To help celebrate the vibrant and exciting arts community of East Vancouver, the 15th Annual Eastside Culture Crawl will take place from Nov. 18–20 at various art studios and locations in the part of the city bounded by Main Street and Victoria Drive, north of First Avenue.
Although the show has gotten a lot bigger over the years, the event’s director, Jeffrey Boone says that its goal – to shine a spotlight on East Vancouver artists – hasn’t changed.
“Basically, the Crawl focuses on artists in their studio space,” says Boone. “It’s about people who have made handmade work. We define that work by allowing anything other than food production. [We allow] textile, ceramic, photography, furniture, design, sculpture – any of those things. It’s artists and crafts makers in their own shops. Part of the idea was to eliminate the middle man from the process, and to give the public direct access to the artists in the place where they actually make their art.”
The Crawl is an annual happening, with 1997 being the first year that the name was used. That first year saw over 50 artists display their art at three studios, with almost 1,000 people in attendance. This year, over 10,000 people are expected to view the work of over 400 artists spread throughout over 70 buildings.
Boone says the event performs a valuable service by highlighting the work of a specific group of artists, namely those who have their studio space in that part of the city. He says that the artists who make their homes and work spaces, face a unique set of challenges.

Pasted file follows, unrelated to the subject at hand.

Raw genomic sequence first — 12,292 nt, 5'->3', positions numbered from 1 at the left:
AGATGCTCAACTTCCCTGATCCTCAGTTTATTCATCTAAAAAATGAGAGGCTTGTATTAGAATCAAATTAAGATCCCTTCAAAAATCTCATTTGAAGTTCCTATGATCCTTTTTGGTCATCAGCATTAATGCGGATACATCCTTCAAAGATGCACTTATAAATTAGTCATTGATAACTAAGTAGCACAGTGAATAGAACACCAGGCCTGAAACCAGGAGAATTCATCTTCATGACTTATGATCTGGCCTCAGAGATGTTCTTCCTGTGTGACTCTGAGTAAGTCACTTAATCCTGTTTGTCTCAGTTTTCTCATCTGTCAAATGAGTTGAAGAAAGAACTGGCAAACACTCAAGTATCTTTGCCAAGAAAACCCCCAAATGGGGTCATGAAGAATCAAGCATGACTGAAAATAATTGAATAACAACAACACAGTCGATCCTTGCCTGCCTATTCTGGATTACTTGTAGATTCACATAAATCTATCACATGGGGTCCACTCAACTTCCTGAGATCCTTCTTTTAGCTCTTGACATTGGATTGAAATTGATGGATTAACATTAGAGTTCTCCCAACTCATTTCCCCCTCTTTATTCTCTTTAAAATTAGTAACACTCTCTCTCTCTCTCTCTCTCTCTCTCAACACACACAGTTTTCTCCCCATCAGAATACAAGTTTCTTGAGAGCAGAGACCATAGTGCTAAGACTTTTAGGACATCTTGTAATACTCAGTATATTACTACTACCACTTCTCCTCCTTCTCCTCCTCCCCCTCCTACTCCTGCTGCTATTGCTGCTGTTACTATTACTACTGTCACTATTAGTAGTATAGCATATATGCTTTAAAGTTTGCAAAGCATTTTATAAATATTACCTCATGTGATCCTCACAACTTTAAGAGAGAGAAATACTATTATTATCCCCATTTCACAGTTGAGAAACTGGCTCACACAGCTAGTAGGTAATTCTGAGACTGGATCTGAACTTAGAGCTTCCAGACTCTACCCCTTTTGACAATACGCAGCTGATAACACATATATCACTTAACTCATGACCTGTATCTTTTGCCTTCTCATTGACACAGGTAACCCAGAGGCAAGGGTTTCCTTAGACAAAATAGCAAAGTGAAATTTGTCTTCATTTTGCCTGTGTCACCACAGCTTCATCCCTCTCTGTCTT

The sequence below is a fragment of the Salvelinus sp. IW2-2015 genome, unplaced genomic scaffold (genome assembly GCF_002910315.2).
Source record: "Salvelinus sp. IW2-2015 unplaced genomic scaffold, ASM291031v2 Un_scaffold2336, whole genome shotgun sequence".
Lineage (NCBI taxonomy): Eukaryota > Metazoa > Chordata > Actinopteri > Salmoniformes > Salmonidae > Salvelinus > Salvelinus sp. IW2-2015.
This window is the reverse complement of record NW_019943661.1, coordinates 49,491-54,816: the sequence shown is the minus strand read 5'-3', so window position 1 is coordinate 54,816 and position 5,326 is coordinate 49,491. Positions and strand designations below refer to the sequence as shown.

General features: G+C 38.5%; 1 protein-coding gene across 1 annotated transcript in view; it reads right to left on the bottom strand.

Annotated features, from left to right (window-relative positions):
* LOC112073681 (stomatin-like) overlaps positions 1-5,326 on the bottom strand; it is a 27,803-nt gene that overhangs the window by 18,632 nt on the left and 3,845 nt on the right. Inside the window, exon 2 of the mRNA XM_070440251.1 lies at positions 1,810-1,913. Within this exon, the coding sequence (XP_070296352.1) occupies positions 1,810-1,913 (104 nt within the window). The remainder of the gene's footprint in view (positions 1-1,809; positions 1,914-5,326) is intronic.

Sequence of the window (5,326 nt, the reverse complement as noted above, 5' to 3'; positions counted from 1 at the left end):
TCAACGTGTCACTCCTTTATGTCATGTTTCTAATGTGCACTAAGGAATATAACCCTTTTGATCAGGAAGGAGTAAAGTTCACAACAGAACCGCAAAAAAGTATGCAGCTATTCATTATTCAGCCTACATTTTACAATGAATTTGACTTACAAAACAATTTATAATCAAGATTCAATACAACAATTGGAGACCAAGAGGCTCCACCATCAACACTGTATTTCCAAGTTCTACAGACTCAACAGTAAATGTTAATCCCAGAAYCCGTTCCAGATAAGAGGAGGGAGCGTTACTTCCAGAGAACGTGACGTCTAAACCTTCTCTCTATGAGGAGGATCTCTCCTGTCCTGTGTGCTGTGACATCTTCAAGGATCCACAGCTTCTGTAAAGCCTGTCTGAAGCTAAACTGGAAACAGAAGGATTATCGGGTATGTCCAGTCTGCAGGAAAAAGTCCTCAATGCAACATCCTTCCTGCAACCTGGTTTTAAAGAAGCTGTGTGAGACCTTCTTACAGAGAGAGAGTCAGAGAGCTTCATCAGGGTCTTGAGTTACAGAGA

“There’s pressure on real estate in every part of Vancouver, and that area is no exception,” says Boone. “What used to be a very creative community with lots of artists in the neighborhood is now shifting to residential housing. Obviously, people who are buying million dollar houses there are probably not artists.”
He says that economic pressure can be a strong motivator for some artists during the Crawl. He adds that the range of artists that can be found at the event is very diverse.
“We have everything from the hobbyist who isn’t interested in making a living from art, to the people who make the Crawl a big part of their annual income.”
Corrinne Wolcoski is a renowned local painter, who moved her workspace into the massive art space at 800 Parker Street, a major focal point of the Crawl, last year.
She says that sales aren’t really a top priority for her during the Crawl, but since most of her art is sold through galleries, she doesn’t have many opportunities to meet her audience.
“If I do [get sales], it’s a bonus… it’s more about meeting the people, and getting feedback on my work,” says Wolcoski.
“And for people who have collected my work in the past, they have a chance to visit me in my studio and see what I’m working on now. The Crawl is a nice opportunity for me to meet my viewers.”
It’s not just the artists who have a diverse range of backgrounds and styles. It’s the viewers too.
Boone says that due to its huge footprint, and the fact that the art that is found at the Crawl is fairly affordable, this year’s event has something for everyone. From serious collectors to people just looking for smaller works as gifts for the upcoming holiday season, art is in abundance.
What matters most though, is showcasing the artists.
It [the art community in that area] is so special,” says Boone. “I don’t know anywhere else in Canada, or even the world, where there are so many artists packed into one small area.”
Full list of the artists and spaces involved can be found at www.eastsideculturecrawl.com